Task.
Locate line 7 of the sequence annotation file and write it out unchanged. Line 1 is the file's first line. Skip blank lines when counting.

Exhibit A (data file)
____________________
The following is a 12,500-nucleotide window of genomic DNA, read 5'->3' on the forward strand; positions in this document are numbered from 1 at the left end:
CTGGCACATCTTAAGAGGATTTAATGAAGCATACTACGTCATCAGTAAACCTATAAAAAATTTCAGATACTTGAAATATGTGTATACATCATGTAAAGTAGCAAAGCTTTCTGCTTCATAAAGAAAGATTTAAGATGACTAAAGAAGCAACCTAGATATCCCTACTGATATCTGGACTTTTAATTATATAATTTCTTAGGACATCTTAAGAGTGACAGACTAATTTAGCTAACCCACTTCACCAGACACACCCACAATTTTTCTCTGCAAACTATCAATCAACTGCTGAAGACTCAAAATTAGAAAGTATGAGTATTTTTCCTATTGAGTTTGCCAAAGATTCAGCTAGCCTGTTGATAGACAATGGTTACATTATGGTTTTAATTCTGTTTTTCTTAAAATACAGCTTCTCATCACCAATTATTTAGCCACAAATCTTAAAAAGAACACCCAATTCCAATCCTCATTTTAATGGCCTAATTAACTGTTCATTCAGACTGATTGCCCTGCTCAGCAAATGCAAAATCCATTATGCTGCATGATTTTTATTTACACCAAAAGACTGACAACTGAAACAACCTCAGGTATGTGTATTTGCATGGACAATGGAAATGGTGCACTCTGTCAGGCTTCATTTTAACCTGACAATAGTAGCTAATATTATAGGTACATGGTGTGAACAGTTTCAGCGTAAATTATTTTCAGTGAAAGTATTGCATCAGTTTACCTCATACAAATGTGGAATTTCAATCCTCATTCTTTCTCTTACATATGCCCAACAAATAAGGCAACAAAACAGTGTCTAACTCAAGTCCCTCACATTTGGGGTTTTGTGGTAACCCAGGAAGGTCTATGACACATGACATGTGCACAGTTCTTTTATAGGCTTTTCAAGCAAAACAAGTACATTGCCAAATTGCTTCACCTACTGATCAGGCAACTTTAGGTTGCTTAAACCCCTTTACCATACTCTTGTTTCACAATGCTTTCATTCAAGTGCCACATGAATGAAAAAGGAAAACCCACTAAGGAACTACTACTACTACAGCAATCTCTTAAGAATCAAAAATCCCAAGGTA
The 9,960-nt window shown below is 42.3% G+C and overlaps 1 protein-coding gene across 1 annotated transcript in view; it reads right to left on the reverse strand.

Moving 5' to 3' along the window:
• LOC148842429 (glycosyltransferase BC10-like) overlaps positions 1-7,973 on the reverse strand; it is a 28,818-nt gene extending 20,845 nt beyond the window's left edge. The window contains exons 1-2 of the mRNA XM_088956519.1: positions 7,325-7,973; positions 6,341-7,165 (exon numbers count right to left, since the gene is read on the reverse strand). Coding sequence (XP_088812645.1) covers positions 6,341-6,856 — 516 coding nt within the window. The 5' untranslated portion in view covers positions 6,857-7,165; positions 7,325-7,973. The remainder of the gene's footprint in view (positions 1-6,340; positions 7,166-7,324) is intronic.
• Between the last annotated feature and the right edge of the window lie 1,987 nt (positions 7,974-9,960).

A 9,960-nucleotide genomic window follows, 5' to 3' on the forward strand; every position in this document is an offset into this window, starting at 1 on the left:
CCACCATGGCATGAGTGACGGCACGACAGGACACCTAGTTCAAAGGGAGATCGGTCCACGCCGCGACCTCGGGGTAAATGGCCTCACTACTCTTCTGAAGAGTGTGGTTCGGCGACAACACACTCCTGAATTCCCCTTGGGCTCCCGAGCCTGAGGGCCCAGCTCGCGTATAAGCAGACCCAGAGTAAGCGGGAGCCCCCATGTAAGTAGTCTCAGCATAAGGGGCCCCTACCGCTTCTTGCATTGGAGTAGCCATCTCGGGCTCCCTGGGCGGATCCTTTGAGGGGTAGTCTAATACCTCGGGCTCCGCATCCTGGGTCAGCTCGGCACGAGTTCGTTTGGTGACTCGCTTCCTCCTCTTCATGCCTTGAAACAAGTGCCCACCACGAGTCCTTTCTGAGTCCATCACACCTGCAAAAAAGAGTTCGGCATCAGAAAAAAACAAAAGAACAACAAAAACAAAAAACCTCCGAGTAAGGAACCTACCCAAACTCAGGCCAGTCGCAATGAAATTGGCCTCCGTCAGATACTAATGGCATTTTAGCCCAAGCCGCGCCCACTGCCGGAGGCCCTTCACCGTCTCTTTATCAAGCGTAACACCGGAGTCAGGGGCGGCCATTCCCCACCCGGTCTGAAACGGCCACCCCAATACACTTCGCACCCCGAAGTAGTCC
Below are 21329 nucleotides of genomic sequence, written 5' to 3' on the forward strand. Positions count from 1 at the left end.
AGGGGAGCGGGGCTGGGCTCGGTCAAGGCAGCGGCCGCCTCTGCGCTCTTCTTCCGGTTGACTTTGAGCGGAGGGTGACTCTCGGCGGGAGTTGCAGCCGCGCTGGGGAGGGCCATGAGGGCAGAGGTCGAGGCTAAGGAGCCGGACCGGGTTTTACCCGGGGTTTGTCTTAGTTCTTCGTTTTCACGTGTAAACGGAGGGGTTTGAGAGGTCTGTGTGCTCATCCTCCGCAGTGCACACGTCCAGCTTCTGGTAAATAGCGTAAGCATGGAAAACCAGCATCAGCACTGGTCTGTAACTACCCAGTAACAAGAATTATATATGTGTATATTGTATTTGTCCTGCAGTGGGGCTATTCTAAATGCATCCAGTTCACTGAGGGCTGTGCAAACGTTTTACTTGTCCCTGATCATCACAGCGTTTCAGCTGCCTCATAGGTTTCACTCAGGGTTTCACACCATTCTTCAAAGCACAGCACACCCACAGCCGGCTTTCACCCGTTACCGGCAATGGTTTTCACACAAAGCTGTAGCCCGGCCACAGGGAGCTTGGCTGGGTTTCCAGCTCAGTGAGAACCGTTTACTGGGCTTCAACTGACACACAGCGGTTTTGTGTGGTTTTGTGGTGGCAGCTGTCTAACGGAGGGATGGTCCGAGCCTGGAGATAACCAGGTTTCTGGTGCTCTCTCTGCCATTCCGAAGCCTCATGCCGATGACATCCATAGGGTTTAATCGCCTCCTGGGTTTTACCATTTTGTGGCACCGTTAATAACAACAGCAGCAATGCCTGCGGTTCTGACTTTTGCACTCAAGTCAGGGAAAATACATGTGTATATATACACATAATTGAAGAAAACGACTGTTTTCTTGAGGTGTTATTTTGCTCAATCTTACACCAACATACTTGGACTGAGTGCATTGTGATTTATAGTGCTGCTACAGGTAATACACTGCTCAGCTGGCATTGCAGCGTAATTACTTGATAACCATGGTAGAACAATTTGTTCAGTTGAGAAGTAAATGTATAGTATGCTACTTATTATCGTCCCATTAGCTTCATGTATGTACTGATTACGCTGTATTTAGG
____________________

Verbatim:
A 9,960-nucleotide genomic window follows, 5' to 3' on the forward strand; every position in this document is an offset into this window, starting at 1 on the left: